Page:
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What Is Wrong with San Francisco?

May 24, 2022

Liberals have long celebrated good intentions over results. San Fransicko details the consequences of decades of reckless disregard of the consequences of well-intentioned progressives.

San Francisco is one of the most beautiful and affluent cities in the world.  And yet San Francisco, Los Angeles, and Seattle, have significant and growing homeless populations.  Anyone interested in the ills of the West Coast should read Michael Shellenberger’s book San Fransicko: Why Progressives Ruin Cities.  His answer: “much of what I and other progressives had believed about cities, crime, and homelessness was all wrong.”

          First some background on the author.  Mr. Shellenberger has mostly written on environmental issues.  He was a Time magazine “Hero of the Environment,” and founded the Breakthrough Institute and Environmental Progress.  His most recent book, Apocalypse Never, argued against climate change as an existential threat.

          How specifically do progressives destroy cities?  For one, by tolerating lawbreaking and reducing or eliminating penalties for minor criminal offenses.  Beyond this, progressives “prefer homelessness and incarceration to involuntary hospitalization for the mentally ill and addicted” and ignore the failures of “harm reduction” for drug addiction.   They further object to temporary shelters or placing conditions on access to housing.  And finally, they accuse anyone disagreeing with them of hating the poor and minorities.

          The closure military bases after the Cold War ended factors in.  The exit of military families ended party competition; as Mr. Shellenberger notes, California voted for a Democrat for president just once between 1948 and 1988.  Liberal dominance in Sacramento precludes any state check on cities.

          Perhaps the most fascinating element is the role of non-profit organizations.  Proponents of voluntary society and minimal government, like myself, envision a major role for non-profits.  Charities can provide virtually all welfare state services, probably more effectively than government.  How then are non-profits part of the problem?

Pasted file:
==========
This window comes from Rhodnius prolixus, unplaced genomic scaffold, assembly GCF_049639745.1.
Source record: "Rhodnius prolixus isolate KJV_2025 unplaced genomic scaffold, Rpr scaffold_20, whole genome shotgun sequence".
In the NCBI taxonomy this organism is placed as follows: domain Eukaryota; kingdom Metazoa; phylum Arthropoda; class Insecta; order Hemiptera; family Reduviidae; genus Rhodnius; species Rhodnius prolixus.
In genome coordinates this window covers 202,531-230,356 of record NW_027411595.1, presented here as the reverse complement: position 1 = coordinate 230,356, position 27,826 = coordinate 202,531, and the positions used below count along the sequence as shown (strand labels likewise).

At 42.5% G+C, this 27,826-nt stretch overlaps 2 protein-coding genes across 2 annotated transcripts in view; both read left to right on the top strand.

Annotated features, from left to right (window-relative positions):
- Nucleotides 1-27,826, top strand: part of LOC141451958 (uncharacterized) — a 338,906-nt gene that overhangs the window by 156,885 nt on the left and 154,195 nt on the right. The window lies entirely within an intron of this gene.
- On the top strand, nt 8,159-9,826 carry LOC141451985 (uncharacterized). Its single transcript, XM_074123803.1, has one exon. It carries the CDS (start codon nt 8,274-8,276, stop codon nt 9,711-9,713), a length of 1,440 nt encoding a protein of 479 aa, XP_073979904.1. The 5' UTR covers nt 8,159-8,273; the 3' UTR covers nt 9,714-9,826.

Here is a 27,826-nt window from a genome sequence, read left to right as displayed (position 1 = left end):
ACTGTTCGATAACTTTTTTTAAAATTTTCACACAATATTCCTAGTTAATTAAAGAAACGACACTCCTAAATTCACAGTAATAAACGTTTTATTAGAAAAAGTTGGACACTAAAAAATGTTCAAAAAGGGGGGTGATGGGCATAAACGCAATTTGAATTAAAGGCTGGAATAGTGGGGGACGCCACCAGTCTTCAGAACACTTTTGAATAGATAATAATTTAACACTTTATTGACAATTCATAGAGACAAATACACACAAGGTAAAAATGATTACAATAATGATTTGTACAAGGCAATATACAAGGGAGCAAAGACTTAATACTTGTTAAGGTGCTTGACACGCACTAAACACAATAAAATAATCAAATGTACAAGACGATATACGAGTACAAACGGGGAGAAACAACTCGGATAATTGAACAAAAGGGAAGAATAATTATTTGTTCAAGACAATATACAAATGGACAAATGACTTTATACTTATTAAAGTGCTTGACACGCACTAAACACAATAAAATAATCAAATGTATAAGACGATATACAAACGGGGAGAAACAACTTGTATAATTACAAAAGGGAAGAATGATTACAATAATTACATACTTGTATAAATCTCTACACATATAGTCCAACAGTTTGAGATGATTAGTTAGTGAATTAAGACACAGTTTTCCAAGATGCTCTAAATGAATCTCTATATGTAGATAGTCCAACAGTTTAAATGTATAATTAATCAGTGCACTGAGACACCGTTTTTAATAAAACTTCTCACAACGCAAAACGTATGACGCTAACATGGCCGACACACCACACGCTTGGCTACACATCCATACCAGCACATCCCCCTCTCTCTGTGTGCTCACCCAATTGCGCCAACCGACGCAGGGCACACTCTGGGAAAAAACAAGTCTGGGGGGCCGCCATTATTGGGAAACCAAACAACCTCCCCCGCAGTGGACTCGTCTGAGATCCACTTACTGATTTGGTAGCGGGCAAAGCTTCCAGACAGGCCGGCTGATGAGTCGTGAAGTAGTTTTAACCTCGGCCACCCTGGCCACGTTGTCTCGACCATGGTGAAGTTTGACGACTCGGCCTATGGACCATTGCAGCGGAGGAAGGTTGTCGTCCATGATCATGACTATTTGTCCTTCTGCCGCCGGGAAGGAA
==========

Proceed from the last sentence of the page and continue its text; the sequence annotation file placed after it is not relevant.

Many influential progressives work for non-profits as opposed to holding elected office.  Some non-profits will have bad ideas, just as some businesses do.  But businesses with bad ideas lose money.  A deli which tried selling mud sandwiches would quickly learn they need to adjust or go out of business.

          But as Mr. Shellenberger details, the non-profits never have to recognize their mistakes or bear any consequences.  They receive funding from liberal foundations and government contracts to administer homelessness programs.  The perverse logic of the public sector explains some of this; government failure often produces budget increases.  The progressive non-profits also skillfully portray all dissenters as hating the homeless.

          The book also challenges libertarians on drug legalization.  Libertarians believe that the harm from drug prohibition outweighs any potential benefits.  Yet de facto legalization of hard drugs in San Francisco has not gone well, with staggering numbers of overdoses and poisonings.

          Let’s unpack this starting with the mentally ill, who comprise a sizable portion of San Francisco’s homeless.  I agree that “no sane psychiatrist believes that enabling and subsidizing people with schizophrenia, depression and anxiety disorders to use fentanyl and meth is good medicine.”  Beyond the mentally ill, I view the opioid epidemic as a tragedy: America offers historically unparalleled wealth and opportunities, and yet too many Americans find life not worth living.  That is a topic for another day.

          Would jailing drug abusers improve their lives?  I agree with Mr. Shellenberger that people rarely address drug addiction until ready to change.  But he argues that the prospect of prison often provides such motivation.

          Mr. Shellenberger ironically notes how progressives so badly fail the poor and powerless, whom they care so much about.  I would offer a different take.  Progressive planners intent on solving all the world’s problems do not truly care about real people.  They care about their grand plans, which may or may not help living, breathing humans.  I see this as behind the frequently documented friction between people helping the homeless and the progressive non-profits.

California leads the nation in many trends, for better or worse.  Let’s hope homeless encampments are not one.  Liberals have long celebrated good intentions over results.  San Fransicko details the consequences of decades of reckless disregard of the consequences of well-intentioned progressives.

Article Tags
Government & Politics
Author
Daniel Sutter is Affiliated Senior Scholar at the Mercatus Center and Professor of Economics at the Manuel H. Johnson Center for Political Economy at Troy University.
dsutter@troy.edu

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